tuition costs are $12,200 for the 9 week, 40 hour per week program. Although traditional class hours are 9am-6pm on weekdays, most students stay nights and weekends, which amounts to an approximate 70-80 hours per week

... well I know what my next job will be.

The key to the results is not the training. And quite frankly, if the person doesn't have the right mindset to learn how to program or the curiosity to do more and better - they'll remain forever at entry level. There is a call for that (in some markets there is a lot more openings than people filling them - which brings us to...)

Another point to consider when they advertise the average starting salary, one needs to look at salaries. For example in San Francisco the median pay for a person who sits at the front desk and organizes mail is $52k, and the person who sits in front of a director or C?O and does the same is $62k. A software engineer has a median salary of $93. $85k is not a lot in San Francisco. (see also cost of living in San Francisco - seriously, the rent in SF for a year is more than many people make elsewhere in a year) Similar things can be said of Chicago.

Dev Bootcamp organizes hiring days for technology companies to interview students. They then collect a referral fee from employers that hire their graduates, and they pass along part of that fee to the graduate in the form of a hiring bonus.

The key to getting people hired is getting them face time with the various companies. Its the connections in this case - of the recruiters who want the front line of coders and the dev bootcamp organizers. This can also be done outside of a boot camp (give your information to a head hunter - they have similar access).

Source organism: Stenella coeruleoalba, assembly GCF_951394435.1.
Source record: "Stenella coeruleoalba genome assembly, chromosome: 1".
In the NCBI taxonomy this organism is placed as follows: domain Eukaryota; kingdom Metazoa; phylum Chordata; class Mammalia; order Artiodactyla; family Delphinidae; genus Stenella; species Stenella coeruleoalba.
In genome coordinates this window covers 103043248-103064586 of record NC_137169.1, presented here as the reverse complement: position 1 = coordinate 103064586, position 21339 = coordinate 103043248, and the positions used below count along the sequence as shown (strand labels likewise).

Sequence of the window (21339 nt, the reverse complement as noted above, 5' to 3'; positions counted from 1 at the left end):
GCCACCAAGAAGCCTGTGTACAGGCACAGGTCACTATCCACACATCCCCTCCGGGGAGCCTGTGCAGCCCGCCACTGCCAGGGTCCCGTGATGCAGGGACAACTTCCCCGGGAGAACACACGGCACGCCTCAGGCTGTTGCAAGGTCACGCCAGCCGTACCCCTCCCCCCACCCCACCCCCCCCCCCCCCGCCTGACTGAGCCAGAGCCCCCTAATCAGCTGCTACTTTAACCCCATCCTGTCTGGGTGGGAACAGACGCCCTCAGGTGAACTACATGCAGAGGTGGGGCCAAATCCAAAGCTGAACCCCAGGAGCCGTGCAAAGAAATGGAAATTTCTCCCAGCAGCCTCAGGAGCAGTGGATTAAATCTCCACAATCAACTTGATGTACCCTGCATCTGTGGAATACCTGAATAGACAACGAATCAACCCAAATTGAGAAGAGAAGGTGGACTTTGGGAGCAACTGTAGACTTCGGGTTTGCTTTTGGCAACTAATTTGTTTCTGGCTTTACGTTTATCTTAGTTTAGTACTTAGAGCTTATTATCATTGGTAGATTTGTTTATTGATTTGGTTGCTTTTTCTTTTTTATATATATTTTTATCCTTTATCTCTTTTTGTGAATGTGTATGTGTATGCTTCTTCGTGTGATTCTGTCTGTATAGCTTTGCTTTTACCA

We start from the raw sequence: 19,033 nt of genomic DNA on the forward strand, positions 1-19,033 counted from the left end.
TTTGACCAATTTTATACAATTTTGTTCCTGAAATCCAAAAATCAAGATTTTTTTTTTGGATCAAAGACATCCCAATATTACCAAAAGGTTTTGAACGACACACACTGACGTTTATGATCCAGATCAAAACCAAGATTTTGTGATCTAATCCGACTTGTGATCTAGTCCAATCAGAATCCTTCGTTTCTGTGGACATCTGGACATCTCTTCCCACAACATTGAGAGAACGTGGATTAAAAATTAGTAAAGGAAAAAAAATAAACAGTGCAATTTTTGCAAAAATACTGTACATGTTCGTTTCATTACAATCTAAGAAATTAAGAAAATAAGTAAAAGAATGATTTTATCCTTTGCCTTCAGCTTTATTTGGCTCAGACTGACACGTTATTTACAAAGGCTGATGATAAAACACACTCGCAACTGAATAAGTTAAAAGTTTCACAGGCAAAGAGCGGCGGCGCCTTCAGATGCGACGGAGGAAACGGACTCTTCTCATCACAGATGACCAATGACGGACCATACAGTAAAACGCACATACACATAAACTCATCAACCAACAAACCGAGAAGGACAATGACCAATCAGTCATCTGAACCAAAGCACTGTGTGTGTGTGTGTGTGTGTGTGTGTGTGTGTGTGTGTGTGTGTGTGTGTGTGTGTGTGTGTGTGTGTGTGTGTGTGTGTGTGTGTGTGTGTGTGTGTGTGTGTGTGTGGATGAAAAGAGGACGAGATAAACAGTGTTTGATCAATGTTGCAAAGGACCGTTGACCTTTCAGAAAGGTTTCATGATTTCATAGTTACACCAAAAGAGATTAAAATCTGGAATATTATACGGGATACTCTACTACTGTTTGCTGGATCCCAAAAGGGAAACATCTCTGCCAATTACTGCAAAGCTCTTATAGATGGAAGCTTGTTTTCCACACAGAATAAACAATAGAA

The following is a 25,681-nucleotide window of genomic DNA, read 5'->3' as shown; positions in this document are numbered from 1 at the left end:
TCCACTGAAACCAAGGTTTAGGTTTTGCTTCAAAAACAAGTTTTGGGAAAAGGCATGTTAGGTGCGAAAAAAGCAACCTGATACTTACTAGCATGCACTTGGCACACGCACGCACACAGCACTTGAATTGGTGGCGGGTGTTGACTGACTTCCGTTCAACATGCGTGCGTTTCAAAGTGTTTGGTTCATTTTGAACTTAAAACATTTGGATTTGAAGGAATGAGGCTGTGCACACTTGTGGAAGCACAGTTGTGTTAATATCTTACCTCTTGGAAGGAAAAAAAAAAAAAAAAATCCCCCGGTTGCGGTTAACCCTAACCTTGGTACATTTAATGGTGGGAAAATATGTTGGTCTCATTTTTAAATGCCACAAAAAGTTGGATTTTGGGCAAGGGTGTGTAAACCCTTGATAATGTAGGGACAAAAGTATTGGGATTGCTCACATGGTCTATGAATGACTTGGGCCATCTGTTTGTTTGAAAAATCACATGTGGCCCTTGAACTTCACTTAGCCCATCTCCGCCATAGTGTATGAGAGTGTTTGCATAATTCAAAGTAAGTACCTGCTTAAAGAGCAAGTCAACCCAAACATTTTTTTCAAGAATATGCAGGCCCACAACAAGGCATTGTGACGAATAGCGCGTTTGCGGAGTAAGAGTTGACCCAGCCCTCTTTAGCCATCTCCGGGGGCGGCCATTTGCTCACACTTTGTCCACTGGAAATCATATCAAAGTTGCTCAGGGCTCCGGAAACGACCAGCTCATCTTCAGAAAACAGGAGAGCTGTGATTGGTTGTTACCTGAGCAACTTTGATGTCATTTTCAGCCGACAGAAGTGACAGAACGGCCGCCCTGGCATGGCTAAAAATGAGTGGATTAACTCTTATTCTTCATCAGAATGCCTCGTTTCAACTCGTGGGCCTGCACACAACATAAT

The dev bootcamp is unlikely to get into data structures (its fortunate that Ruby has so few), nor various parts of theory that helps one write better code. They are teaching people to write simple applications. There are many times when companies are just after simple applications.

How well these applicants do long term is yet to be seen - dev boot camp was founded in 2012. Many of these students and new hires haven't even had their first year's performance reviews yet.

I will point out that this is based on dev bootcamp itself which is in SF and Chicago, and information relating to the skilled programer job market in those two cities. The job markets in other regions of the United States or other nations is beyond my familiarity.

It is important to engage existing career finding resources (like headhunters and friends who can get a referral bonus for giving a resume to HR). All of this is for naught if the market is over saturated with people looking for jobs (it is in some areas).

Going to such a class and expecting to find an $85k job afterwards in rural Montana won't happen.


I am in a 'bootcamp' style ruby program currently and I can tell you a few things.